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Old 05-29-2018, 01:57 AM   #1
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Default Inverters or 12v native adapters?

From the time we got our Roadtrek a decade ago, we had always gone for as much native 12v powered things as possible, so had almost no 110v stuff that needed an inverter to run off the batteries.


Our first real deviation from that came at the last TV and DVD change we just did. We went from 12v native TV and DVD that had the wall bricks removed, but then run though a voltage stabilizer on the 12v line, to 110v TV and DVD player. It was getting more obvious that many of the things with wall bricks were moving up to 15 or 19 volts DC, so they would need adapters for that. To open up more options, we decided to use a small 120 watt PSW inverter with low idle amps and 110v TV and DVD units.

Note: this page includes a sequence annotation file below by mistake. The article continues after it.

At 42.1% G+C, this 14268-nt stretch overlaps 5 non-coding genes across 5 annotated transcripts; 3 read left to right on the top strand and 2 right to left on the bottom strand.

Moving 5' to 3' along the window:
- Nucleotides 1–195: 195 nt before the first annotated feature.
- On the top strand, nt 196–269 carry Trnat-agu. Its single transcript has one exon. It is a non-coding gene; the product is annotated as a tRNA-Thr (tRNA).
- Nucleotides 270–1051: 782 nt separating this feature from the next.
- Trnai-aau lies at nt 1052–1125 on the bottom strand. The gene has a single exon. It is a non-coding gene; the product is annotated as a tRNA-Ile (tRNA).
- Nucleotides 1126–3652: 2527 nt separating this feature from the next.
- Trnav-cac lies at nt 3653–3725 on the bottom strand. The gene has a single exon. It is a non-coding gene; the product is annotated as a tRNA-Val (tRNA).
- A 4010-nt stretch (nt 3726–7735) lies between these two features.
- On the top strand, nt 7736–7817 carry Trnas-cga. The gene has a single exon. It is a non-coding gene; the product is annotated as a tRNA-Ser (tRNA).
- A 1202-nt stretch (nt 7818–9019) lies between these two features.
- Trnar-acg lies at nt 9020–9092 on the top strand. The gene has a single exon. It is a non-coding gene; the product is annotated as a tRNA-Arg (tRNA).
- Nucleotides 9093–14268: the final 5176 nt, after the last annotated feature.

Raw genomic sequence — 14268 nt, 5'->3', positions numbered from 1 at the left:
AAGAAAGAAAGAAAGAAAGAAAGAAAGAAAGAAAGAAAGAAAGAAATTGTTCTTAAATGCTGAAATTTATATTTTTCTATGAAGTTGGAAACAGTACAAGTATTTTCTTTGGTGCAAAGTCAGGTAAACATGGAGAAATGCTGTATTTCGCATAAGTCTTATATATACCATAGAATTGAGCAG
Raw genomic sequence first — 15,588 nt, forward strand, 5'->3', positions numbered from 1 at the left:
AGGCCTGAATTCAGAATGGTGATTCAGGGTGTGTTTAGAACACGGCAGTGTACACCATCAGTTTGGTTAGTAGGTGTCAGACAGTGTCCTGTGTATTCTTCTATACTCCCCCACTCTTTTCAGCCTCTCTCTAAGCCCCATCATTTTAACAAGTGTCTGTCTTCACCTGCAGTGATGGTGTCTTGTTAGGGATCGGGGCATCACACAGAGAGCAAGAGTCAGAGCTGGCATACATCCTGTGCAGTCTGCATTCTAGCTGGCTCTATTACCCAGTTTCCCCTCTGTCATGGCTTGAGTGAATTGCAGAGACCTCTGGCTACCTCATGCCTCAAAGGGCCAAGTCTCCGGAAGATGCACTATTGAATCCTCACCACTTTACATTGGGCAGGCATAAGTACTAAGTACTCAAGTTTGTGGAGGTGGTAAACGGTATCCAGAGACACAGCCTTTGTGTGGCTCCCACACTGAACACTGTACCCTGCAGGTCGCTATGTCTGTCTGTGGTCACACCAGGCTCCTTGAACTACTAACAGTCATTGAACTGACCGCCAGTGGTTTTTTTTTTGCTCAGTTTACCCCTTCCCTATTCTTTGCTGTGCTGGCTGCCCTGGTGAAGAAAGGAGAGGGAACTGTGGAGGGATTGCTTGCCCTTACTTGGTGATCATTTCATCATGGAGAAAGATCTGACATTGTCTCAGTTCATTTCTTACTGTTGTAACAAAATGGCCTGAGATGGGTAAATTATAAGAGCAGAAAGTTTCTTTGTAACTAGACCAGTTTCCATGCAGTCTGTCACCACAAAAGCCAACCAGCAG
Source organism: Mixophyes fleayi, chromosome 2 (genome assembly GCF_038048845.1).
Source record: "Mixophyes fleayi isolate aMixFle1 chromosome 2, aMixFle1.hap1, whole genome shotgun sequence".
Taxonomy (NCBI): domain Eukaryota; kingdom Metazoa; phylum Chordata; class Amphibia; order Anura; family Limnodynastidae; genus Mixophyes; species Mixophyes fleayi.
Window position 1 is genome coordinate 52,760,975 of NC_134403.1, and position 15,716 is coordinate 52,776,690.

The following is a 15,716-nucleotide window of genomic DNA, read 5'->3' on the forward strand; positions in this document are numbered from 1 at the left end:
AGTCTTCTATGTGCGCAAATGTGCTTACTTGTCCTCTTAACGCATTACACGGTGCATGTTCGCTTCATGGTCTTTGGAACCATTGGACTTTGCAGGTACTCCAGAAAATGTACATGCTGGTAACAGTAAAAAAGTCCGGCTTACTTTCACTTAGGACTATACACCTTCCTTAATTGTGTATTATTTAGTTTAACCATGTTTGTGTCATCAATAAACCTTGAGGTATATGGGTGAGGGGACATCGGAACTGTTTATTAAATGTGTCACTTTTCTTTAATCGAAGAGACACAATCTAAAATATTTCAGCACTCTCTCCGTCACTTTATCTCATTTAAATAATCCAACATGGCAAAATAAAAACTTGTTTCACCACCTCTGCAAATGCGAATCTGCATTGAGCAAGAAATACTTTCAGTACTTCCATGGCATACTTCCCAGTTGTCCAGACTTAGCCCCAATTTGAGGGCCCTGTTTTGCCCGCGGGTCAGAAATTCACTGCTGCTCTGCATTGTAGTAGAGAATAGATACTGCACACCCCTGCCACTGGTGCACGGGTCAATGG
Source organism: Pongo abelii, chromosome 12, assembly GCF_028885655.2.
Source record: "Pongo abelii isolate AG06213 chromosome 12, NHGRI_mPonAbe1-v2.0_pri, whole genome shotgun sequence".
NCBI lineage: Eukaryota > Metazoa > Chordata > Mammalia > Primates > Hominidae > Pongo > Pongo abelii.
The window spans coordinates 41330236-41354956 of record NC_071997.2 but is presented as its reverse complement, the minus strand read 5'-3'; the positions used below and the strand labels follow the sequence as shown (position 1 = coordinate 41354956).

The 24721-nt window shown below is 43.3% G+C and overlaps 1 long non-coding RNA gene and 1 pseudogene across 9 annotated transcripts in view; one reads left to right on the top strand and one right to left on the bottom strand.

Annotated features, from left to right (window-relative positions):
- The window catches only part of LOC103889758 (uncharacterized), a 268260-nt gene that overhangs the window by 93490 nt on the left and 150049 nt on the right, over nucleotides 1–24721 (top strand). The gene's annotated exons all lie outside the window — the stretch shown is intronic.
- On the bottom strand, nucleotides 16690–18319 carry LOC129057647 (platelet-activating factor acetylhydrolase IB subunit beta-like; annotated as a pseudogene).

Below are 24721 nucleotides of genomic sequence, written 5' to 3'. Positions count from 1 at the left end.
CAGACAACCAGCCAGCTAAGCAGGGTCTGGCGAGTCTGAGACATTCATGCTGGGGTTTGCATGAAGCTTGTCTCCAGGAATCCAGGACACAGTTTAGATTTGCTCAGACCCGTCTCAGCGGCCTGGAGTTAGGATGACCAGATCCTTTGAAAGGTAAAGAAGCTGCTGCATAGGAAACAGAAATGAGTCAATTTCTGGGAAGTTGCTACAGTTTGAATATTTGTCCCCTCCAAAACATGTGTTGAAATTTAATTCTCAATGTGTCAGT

I measured power use both for TV only and TV with DVD running before and after the switch, and was surprised they were essentially the same amount of power use. The TV and DVD specs showed nearly identical power ratings, but I thought the inverter setup would add some power which it didn't. I wrote it off to the 12v stabilizer must have been using some power in the old system.


We just had to get a new laptop to carry with us, and of course it is at 19v instead of the 15 of the old one, so another new adapter needed. The new laptop has a 180 watt charger for 110v, and the biggest I could find was 120 watt for DC, but it appears the extra 60 watts would only be needed if the batteries were dead and you were gaming, so lots of power to the big video card. In normal charging and use, it never uses more than about 75 watts, off of the 110v charger.